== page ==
The band was the absolute worst of the all the ones I mentioned early. What you hear on the record is their best. James Gurley alone did more aimless noodling than Quicksilver and The Dead combined, and that's a lot. And yet Gurley had demented fans who encouraged him, urged to go longer. Dreadful group, I thought, especially when talented groups like Lothar and The Hand People and Kaleidoscope were fighting for ballroom time.
The first time I heard about them was in a letter from one of my friends who was already out here, raving about her at a concert headlined by Alan Ginsburg and some Swami, iirc.
My favorite line of hers has always been "There's no tomorrow -- it's all the same f*cking day!"
July-22nd-2012, 04:15 AM
I think I buried my answer to your question, but that Ginsburg/ Swami concert (early 67) was probably their first big exposure, not sure what preceded that
July-22nd-2012, 06:31 AM
Thanks for the response; I figured that you might have been still in wonderful Westminster, Maryland during the time I was referring to. I think you pegging her as an outstanding entertainer gets to the point of how I regarded her.
Life is so easy if you have no integrity
July-22nd-2012, 03:45 PM
Each Day Is A Gift.
I always felt that Janis evoked a kind of primal presence. At least, she did with me.
My favorite thing about Big Brother & The Holding Company was its name.
"Timing is everything." - Peppercorn
July-22nd-2012, 04:42 PM
I'm reminded of some of the mindless late-night debates on the subject "Who really WAS Big Brother?" Almost as bad as the noodling
Originally Posted by Ron Thorne
Janis wasn't an aberration, there's a line of white blues-folk-rock-fusion belters before her (Judy Henske) and after (Tracy Nelson)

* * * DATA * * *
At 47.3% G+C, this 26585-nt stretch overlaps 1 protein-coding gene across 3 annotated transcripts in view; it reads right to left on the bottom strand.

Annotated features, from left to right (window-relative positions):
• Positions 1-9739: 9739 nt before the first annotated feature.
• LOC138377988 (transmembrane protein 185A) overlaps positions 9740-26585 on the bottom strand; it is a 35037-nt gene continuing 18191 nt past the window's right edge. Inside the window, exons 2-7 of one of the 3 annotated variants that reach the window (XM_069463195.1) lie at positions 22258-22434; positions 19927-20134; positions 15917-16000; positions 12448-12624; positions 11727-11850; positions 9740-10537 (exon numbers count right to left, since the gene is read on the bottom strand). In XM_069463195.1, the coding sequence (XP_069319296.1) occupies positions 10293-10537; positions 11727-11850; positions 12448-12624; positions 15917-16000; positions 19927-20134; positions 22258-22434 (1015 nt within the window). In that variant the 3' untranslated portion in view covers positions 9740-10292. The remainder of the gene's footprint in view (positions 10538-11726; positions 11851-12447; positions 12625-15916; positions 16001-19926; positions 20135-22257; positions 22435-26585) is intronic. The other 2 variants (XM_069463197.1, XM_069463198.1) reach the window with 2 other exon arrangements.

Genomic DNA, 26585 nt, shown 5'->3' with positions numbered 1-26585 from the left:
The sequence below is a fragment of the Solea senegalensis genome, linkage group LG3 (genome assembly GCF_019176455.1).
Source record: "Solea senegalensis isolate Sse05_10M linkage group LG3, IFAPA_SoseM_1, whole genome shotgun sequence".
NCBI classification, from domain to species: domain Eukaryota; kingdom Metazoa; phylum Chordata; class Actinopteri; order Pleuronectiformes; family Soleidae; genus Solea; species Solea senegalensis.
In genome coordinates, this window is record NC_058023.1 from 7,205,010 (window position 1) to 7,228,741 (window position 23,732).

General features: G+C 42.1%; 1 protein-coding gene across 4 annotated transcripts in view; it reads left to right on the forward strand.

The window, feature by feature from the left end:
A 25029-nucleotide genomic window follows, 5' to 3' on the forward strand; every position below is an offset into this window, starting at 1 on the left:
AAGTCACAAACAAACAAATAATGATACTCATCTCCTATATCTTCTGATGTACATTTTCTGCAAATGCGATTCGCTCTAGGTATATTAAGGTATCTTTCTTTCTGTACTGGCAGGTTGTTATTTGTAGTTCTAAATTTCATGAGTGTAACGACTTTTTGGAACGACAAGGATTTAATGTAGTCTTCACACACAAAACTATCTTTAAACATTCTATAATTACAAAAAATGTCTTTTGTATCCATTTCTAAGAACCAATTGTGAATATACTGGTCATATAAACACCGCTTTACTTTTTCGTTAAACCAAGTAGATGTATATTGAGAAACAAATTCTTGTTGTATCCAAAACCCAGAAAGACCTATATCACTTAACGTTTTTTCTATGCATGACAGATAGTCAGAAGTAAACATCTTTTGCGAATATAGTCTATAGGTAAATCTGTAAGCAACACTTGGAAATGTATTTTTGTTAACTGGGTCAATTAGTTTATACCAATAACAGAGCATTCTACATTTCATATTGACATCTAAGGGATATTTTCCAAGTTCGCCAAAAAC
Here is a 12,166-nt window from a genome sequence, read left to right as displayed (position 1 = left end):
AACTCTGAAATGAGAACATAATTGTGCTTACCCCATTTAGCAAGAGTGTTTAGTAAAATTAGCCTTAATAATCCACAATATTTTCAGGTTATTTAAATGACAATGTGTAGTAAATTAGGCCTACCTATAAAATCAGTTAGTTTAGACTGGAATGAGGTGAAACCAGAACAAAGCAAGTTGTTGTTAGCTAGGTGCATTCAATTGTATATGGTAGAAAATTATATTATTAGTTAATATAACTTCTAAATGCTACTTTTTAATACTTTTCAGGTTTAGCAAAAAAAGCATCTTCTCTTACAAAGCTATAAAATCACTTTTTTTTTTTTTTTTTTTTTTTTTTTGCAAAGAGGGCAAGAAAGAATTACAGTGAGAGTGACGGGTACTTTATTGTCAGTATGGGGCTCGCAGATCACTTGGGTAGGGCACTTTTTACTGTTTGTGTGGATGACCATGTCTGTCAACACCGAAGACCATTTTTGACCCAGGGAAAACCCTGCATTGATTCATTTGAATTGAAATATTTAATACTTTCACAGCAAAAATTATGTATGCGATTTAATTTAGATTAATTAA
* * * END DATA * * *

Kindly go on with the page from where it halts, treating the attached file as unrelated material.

July-22nd-2012, 10:40 PM
[QUOTE=Squaredancecalling Steve;946346][FONT="Palatino Linotype"][SIZE="4"] when talented groups like Lothar and The Hand People and Kaleidoscope were fighting for ballroom time.
Thanks for mentioning Kaleidoscope, a treasure in that era. I worked at the Straight Theater on Haight Street, and their '67 (or early '68) gig was one I remember fondly.
July-23rd-2012, 12:14 PM
Hell yes! Who would ever call refer to her as doing a "black-face" routine?
Originally Posted by Squaredancecalling Steve
As you say, she was jaw-dropping. She poured her heart and soul into her
music. Nothing contrived there, as far as I can tell, at least not with Big Brother.
August-14th-2012, 06:40 PM
The production of the recorded music for Big Brother and the Holding Company was just so/so. For example, some of the guitar solos were quite garbled and uneven. The guitarist could have been playing exquisite solos, but the producers didn't seem to have their act together. Janis is still Janis after all these years.
August-14th-2012, 07:10 PM
Reevaluating @ 500k
I think John Phillips was the main mover for the festival. I'm sure he knew everybody and anybody in the biz.
August-14th-2012, 07:11 PM
Reevaluating @ 500k
She was good, but as a singer nowhere in the same league as Bonnie Bramlett, IMO.